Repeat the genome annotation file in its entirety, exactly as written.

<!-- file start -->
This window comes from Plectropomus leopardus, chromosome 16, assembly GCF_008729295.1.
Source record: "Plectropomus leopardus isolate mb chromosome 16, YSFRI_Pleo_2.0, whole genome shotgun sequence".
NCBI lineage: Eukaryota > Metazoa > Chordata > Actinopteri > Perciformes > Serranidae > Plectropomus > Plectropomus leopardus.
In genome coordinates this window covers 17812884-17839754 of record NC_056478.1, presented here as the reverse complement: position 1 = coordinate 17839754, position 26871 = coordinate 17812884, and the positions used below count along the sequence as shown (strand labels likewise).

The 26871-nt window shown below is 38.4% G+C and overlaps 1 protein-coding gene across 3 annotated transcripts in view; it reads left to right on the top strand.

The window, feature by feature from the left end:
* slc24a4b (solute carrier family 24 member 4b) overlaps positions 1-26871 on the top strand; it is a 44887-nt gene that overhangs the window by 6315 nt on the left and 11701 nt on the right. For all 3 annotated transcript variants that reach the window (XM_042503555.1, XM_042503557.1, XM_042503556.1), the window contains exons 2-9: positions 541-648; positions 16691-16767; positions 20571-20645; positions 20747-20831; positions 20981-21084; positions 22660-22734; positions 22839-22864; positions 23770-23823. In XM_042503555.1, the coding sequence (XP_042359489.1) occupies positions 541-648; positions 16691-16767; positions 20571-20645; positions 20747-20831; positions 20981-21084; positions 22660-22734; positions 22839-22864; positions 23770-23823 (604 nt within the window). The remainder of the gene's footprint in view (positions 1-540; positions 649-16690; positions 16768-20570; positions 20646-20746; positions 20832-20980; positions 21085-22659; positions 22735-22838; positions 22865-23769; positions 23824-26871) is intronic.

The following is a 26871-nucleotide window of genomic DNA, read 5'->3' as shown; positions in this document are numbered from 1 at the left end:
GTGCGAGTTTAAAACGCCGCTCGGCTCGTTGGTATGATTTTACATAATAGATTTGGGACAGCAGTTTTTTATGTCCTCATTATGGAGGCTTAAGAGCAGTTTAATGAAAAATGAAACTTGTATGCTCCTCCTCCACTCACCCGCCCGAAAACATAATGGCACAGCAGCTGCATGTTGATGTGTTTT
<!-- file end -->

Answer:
This window comes from Plectropomus leopardus, chromosome 16, assembly GCF_008729295.1.
Source record: "Plectropomus leopardus isolate mb chromosome 16, YSFRI_Pleo_2.0, whole genome shotgun sequence".
NCBI lineage: Eukaryota > Metazoa > Chordata > Actinopteri > Perciformes > Serranidae > Plectropomus > Plectropomus leopardus.
In genome coordinates this window covers 17812884-17839754 of record NC_056478.1, presented here as the reverse complement: position 1 = coordinate 17839754, position 26871 = coordinate 17812884, and the positions used below count along the sequence as shown (strand labels likewise).

The 26871-nt window shown below is 38.4% G+C and overlaps 1 protein-coding gene across 3 annotated transcripts in view; it reads left to right on the top strand.

The window, feature by feature from the left end:
* slc24a4b (solute carrier family 24 member 4b) overlaps positions 1-26871 on the top strand; it is a 44887-nt gene that overhangs the window by 6315 nt on the left and 11701 nt on the right. For all 3 annotated transcript variants that reach the window (XM_042503555.1, XM_042503557.1, XM_042503556.1), the window contains exons 2-9: positions 541-648; positions 16691-16767; positions 20571-20645; positions 20747-20831; positions 20981-21084; positions 22660-22734; positions 22839-22864; positions 23770-23823. In XM_042503555.1, the coding sequence (XP_042359489.1) occupies positions 541-648; positions 16691-16767; positions 20571-20645; positions 20747-20831; positions 20981-21084; positions 22660-22734; positions 22839-22864; positions 23770-23823 (604 nt within the window). The remainder of the gene's footprint in view (positions 1-540; positions 649-16690; positions 16768-20570; positions 20646-20746; positions 20832-20980; positions 21085-22659; positions 22735-22838; positions 22865-23769; positions 23824-26871) is intronic.

The following is a 26871-nucleotide window of genomic DNA, read 5'->3' as shown; positions in this document are numbered from 1 at the left end:
GTGCGAGTTTAAAACGCCGCTCGGCTCGTTGGTATGATTTTACATAATAGATTTGGGACAGCAGTTTTTTATGTCCTCATTATGGAGGCTTAAGAGCAGTTTAATGAAAAATGAAACTTGTATGCTCCTCCTCCACTCACCCGCCCGAAAACATAATGGCACAGCAGCTGCATGTTGATGTGTTTT